Introduction to Spring Boot


In this tutorial, we’ll take a look at Spring Boot and see how it’s different from the Spring framework. We’ll also discuss various features offered by Spring Boot.

What is the Spring Boot?

Spring is a powerful framework when it comes to developing enterprise-level applications. It provides us with features like dependency injection along with supporting many other framework extensions.

Still, there’s a lot of configurations and boilerplate code involved. For instance, for every Spring MVC application, we’ll be configuring the DispatcherServlet, InternalResourceViewResolver, and a lot of other components.

Spring Boot is an extension over the Spring framework and enables us to quickly bootstrap a production-ready Spring application.

It is extremely powerful and offers a wide range of features.

Spring Initializr:

We can use the Spring Initializr website to quickly download a Spring Boot application template with needed dependencies:

Spring Initializr

In the dependencies section, we can add the Spring Boot starter dependencies we need for our application. For instance, we can search and include the Spring Web Starter if we are developing a web application.

All Spring Boot applications have a parent section defined in their POM file:


The parent POM manages the version of the child dependencies all at once. And so, we can omit version tags for each child dependency. It also defines default configurations for several plugins.

Spring Boot Starter Dependencies:

Some of the most popular and common starter packages provided by Spring Boot are:

  • spring-boot-starter: the core starter which includes auto-configuration support, logging, YAML support, etc.
  • spring-boot-starter-test: includes support for testing frameworks like Junit, Spring Test, Mockito, Hamcrest
  • spring-boot-starter-web: provides support for Spring MVC; helpful in RESTful web development
  • spring-boot-starter-jpa: supports Spring Data JPA and Hibernate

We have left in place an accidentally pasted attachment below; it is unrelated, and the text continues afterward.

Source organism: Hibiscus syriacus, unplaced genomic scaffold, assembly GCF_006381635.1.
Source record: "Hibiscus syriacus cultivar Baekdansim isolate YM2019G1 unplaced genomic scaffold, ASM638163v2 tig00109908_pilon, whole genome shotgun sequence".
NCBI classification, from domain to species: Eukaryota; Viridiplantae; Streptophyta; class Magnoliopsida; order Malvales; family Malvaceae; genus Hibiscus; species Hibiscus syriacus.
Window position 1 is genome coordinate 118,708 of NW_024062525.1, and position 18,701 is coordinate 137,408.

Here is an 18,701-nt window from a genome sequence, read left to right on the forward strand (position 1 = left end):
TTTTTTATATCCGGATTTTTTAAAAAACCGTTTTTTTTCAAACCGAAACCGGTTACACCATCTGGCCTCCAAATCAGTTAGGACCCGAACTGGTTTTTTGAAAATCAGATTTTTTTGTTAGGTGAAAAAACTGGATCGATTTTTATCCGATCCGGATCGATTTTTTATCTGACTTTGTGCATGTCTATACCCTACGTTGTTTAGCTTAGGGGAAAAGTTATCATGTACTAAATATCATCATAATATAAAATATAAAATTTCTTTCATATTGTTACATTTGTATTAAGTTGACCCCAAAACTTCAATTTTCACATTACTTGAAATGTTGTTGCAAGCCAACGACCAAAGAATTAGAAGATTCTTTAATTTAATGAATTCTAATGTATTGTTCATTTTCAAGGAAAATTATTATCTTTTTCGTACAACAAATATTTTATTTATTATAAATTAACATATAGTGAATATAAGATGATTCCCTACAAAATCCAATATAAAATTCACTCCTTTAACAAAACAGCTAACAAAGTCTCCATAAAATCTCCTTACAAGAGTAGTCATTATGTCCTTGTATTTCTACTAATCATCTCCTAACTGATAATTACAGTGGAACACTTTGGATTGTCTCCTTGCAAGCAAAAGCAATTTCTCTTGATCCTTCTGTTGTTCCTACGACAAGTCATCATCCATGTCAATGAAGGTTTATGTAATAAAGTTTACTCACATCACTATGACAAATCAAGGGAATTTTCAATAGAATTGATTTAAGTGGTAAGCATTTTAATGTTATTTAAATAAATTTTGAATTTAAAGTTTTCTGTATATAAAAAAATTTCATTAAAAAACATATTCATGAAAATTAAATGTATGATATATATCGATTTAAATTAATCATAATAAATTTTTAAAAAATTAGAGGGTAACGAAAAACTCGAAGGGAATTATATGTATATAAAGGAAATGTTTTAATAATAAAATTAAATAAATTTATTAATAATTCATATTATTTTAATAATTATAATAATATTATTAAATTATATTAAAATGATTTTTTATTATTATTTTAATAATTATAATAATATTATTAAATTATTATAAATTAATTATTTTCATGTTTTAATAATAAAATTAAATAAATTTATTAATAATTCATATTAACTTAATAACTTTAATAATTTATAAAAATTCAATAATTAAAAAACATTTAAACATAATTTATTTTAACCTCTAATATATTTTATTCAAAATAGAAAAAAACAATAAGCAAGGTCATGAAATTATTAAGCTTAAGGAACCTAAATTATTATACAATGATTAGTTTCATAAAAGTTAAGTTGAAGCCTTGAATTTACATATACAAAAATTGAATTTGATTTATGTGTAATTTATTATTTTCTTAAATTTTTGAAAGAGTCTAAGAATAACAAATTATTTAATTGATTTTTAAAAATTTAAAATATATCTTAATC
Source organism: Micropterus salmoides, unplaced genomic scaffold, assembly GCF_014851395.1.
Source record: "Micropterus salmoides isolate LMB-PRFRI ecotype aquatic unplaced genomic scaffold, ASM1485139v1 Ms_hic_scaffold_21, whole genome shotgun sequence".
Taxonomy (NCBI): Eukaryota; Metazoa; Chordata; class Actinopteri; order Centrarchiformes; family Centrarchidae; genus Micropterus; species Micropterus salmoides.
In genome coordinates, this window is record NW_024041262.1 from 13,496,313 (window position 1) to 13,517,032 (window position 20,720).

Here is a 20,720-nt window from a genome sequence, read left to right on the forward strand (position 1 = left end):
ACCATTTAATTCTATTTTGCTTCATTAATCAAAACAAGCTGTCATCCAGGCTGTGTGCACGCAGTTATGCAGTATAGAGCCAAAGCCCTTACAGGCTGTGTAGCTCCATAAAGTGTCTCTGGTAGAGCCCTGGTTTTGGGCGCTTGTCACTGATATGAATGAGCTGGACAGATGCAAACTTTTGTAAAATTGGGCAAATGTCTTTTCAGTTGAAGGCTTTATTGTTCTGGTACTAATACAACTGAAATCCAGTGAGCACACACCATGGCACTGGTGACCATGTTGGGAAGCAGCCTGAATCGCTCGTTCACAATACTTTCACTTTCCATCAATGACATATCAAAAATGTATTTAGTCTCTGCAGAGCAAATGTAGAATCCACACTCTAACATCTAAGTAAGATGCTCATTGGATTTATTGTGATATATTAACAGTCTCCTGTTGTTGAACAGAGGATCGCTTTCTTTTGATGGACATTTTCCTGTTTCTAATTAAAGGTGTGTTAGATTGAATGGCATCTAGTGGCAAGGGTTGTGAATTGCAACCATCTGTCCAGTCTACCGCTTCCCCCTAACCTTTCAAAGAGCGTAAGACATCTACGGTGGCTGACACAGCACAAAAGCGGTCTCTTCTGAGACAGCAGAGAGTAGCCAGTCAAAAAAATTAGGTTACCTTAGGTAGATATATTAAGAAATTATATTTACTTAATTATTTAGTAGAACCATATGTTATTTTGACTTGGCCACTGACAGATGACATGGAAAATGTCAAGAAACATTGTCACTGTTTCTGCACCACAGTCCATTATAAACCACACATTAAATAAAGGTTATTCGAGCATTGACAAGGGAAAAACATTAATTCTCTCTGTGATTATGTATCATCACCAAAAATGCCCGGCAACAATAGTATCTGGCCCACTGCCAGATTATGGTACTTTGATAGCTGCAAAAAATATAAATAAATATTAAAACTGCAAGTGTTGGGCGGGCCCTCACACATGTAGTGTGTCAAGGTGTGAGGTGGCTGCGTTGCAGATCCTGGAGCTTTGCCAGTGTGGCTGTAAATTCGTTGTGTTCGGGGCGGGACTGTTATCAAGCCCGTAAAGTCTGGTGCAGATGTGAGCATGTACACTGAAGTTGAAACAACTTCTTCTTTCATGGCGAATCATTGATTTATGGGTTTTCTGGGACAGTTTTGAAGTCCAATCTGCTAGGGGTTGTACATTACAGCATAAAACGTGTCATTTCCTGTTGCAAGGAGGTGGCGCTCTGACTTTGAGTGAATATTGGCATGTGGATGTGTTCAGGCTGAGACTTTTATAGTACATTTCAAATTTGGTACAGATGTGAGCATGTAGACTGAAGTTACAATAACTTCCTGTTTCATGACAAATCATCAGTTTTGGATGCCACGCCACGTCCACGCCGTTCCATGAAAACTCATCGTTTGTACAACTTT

• spring-boot-starter-security: has dependencies for Spring Security

Spring Boot CLI:

Instead of using the Spring Initializr, we can also generate our application using the Spring Boot CLI:

$spring init --dependencies=data-jpa,web sampleapplication

It will generate a project in the current directory with Spring Data JPA Starter and Spring Web Starter dependencies.

Spring Boot Auto-Configuration:

With the auto-configuration feature, Spring Boot scans all jars present in our classpath and auto-configures a lot of things for us. It is an extremely helpful feature and significantly reduces the development effort.

We can either use a @EnableAutoConfiguration or a @SpringBootApplication annotation to enable the auto-configuration. The @SpringBootApplication annotation groups @ComponentScan, @SpringBootConfiguration and @EnableAutoConfiguration altogether.

The main class of our Spring Boot application looks similar to:

public class SampleApplication {

    public static void main(String args[]) {
        SpringApplication.run(SampleApplication.class, args);

We can generate an auto-configuration report to see what all got auto-configured for our Spring Boot application by either updating our app.properties:

logging.level.org.springframework: DEBUG

Or simply running our application with the –debug switch.

Embedded Server:

Spring Boot provides an embedded server and so applications are standalone and pretty easy to run.

On mvn install, a runnable jar gets generated in our target folder. All we need to do is to execute that jar for our application to be up and running:

java -jar SampleApplication-1.0.jar

Tomcat is the default server for Spring Boot applications, but we can change this configuration.

Spring Boot Properties:

There are a lot of ready to use Spring Boot properties available that we can directly add to our application.properties. For instance, to exclude auto-configuration for a few classes, we’ll have:

spring.autoconfigure.exclude= # Auto-configuration classes to exclude

We can read the Spring Boot documentation to explore the available options.

Spring Boot Profiles:

For any enterprise application, we usually have various deployment environments: development, UAT, and Production. Each of these environments will most likely have some environment-specific configurations.

Spring Boot adds a few additional features to the Spring profile configurations. We can define the active profile in our application.properties:

#Defines active profile
spring.profiles.active= dev

Also, we can have application-specific property files: applications-{profile}.properties.


In this tutorial, we explored the various features of Spring Boot and how it helps us in RAPID application development.

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